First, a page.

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How does SOAP compare to DCOM?

How does SOAP compare to DCOM?
Both SOAP and DCOM support a services-oriented architecture. A service is a piece of application or business logic that can be accessed using a programmable interface. SOAP and DCOM do essentially the same thing, but they use different protocols to communicate. DCOM systems communicate using the Microsoft RPC (based on the DCE RPC) protocol. This protocol encodes data using the Network Data Representation (NDR). MS RPC communicates using TCP/IP using a predefined port to establish an initial handshake, then it dynamically allocates communication ports for each interaction. As you can imagine, dynamic port addresses can be extremely challenging when trying to communicate through firewalls. (Most service-oriented architecture, including CORBA, RMI, and DCE RPC work the same way.) Web services systems communicate using XML messages -- in most cases using the SOAP protocol. SOAP encodes data using XML, and it communicates using HTTP over TCP/IP, using a predefined communication port.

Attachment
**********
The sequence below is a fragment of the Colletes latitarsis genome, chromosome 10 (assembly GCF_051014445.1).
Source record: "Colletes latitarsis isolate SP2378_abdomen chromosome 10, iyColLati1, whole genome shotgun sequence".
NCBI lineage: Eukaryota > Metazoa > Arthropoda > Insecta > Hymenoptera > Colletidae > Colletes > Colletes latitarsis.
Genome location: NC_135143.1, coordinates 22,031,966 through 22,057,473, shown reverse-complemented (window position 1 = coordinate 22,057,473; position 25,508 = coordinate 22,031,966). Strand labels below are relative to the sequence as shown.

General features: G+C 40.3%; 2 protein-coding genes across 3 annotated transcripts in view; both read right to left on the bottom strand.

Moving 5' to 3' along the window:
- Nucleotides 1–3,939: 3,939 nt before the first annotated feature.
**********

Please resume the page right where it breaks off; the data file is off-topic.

This was first published in February 2002

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